As far as I can tell, this service will only be available, in the first instance, to customers of banks who have signed up for it: you can’t just sign up for it yourself, on your own. But I can easily see it becoming the largest person-to-person payments system in the country. Does anyone have numbers on how many Americans have Visa cards of some description, versus how many have, say, a PayPal account? Systems like this don’t need to be first, or best. They just need to be big, and Visa’s great at being big.


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How much will Visa charge for this? That would seem a key question.

Posted by 3oosion | Report as abusive

Is a video of your panel going to be available sometime in the future?

best, @Chris_Gaun

Posted by Chris_Gaun | Report as abusive

Have you given any thought to the proposition that what you’re doing in moderating such panels and writing about them is that you’re promoting someone’s commercial business prospects? I’ve chaired tech conferences and moderated panels at them, and I always have a bit of discomfort when I discover that I’ve provided a platform for promoting a commercial venture. Usually that’s not what paying attendees are looking for, and from a content standpoint, they’re the ones that count.

I hate being a shill, even inadvertantly. What you are doing would bother me. Clearly you’re okay with it, so I’m interested in your rationale.

Posted by Curmudgeon | Report as abusive

Fantastic Post Felix,

About 2 years ago we started offering a person to person payment system that is very popular but shockingly old school. You fill out the information in a secure online form, click send, and a physical check is sent to that person. It costs 50cents per usage and it uses snail mail so compared to the kind of electronic p2p your talking about it was totally obsolete the day it was born. Still though the usage has been growing geometricly within our customer base which if nothing else illistrates the demand for p2p services.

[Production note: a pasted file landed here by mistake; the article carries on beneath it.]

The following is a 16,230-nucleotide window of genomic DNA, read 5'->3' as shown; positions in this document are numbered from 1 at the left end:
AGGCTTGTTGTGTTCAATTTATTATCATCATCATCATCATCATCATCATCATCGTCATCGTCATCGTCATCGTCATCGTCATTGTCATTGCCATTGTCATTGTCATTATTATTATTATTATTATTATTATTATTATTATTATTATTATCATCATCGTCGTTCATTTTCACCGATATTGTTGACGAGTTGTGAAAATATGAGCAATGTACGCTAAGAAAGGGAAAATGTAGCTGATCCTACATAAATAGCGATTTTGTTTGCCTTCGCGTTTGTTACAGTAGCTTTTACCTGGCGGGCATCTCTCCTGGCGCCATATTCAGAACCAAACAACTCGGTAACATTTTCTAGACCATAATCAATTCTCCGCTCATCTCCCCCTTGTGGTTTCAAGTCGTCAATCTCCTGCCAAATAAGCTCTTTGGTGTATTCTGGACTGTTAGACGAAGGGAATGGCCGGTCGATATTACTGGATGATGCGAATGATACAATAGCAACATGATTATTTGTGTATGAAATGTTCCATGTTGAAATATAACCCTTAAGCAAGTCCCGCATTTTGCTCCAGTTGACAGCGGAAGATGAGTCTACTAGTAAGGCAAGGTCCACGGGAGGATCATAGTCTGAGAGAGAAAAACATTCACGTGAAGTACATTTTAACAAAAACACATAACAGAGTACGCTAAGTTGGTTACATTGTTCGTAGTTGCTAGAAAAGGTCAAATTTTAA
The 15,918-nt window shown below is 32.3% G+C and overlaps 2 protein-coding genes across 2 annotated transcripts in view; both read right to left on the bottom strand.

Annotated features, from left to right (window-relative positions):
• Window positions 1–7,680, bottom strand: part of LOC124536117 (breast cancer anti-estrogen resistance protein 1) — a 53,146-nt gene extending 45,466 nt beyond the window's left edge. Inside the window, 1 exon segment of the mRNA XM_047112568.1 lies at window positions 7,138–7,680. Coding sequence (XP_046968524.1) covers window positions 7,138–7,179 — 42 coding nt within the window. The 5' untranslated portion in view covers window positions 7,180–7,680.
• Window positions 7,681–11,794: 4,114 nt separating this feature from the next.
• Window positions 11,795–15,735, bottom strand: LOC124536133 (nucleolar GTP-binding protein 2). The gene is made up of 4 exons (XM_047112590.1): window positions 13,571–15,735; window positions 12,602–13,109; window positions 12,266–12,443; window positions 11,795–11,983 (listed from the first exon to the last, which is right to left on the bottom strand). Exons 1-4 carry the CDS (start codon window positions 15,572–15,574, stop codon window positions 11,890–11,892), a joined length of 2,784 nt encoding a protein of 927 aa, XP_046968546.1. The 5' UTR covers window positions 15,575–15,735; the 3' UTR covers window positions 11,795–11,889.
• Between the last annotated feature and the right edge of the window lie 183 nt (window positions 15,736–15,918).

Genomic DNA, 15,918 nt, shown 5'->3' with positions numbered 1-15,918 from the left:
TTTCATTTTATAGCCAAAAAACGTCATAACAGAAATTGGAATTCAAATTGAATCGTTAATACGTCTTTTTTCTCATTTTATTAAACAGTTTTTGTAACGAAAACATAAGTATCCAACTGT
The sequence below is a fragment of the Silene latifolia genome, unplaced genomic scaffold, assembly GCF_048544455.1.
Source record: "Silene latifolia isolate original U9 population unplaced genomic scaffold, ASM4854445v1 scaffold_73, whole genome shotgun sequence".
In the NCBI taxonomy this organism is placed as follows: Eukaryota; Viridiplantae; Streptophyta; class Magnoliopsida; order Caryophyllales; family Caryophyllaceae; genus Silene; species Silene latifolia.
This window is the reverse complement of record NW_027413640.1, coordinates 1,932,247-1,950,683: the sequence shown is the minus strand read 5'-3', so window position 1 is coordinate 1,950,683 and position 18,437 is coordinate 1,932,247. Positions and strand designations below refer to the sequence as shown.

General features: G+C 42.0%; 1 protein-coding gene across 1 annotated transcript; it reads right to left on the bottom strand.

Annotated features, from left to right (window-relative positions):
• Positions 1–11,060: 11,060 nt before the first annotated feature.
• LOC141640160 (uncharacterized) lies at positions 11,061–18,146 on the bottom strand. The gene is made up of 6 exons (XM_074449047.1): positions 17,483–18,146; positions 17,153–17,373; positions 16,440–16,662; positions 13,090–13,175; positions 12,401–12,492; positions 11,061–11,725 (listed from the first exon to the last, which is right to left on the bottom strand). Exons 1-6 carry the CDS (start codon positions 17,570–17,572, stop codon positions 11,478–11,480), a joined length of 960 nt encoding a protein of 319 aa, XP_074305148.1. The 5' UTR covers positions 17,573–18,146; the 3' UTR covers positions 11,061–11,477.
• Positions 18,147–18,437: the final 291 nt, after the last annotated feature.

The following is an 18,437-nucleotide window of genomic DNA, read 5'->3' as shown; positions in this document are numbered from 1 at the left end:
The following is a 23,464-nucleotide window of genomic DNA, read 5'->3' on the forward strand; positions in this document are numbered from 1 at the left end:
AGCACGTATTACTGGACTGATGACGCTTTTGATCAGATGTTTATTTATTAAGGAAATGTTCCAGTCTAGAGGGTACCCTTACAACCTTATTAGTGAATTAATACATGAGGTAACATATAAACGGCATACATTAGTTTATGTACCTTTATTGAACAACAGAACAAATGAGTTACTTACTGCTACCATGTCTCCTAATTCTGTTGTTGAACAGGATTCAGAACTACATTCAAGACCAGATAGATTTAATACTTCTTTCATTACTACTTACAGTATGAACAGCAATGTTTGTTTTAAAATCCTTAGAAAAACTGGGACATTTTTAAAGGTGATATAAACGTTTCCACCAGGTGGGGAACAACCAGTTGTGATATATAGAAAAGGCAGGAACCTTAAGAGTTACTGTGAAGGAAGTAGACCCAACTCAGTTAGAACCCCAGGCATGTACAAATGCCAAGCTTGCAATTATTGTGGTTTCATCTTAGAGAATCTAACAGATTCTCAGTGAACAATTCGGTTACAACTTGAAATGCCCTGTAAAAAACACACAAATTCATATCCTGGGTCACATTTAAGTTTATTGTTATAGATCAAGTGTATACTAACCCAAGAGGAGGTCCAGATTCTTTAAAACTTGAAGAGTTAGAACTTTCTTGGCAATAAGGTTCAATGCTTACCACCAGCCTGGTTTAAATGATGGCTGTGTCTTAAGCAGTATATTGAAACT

In Visa’s announcement they specifically mentioned Fiserv could support the new service. There might be 7,000 banks in the country but 6950 of them outsource some aspect of electronic transaction processing to a handful of providers like Fiserv.

Marketing departments at spunky small banks or new non-bank startups can dream anything up… but for a bank to actually develop the product it’s got to jive with their core system. For all but the largest banks the core system is 3rd party.

The big implication I see is for Western Union… If Visa can really make this work that’s a big ding to their near monopoly market position. On western unions website it will cost me:
$12 to send $100 to someone else within the United States “within minutes.”
$8 to send it overnight to an agent location next day.
$8 to send it to someones bank account in 3 business days.

I’ll agree with your premis that’s those rates for that service seems a bit third worldish…

Posted by y2kurtus | Report as abusive

@Curmudgeon, good question. In general, I’m OK with helping to promote commercial ventures I think are good. I’ve written lots of nice things about BankSimple, Lending Club, American Homeowner Preservation, etc etc, for instance. The startups on the panel are all pretty admirable; it’s my job to have opinions, and my opinions on these companies are favorable.

On the other hand, I’ve definitely also been on panels with companies I approve of much less. And there I try my hardest to explain why I have problems with them.

Posted by FelixSalmon | Report as abusive

Felix, thanks for the response. In some industries, it is possible to find speakers/panelists who don’t consider themselves an extension of their corporate marketing department, but in tech the most interesting ideas seem to be tied to a business opportunity. I’ve never really found a good way around it, and on occasion in the past I’ve had to battle the conference hierarchy to hear these ideas (or not to hear them, if they were a sponsor). It has always left a bad taste in my mouth.

Posted by Curmudgeon | Report as abusive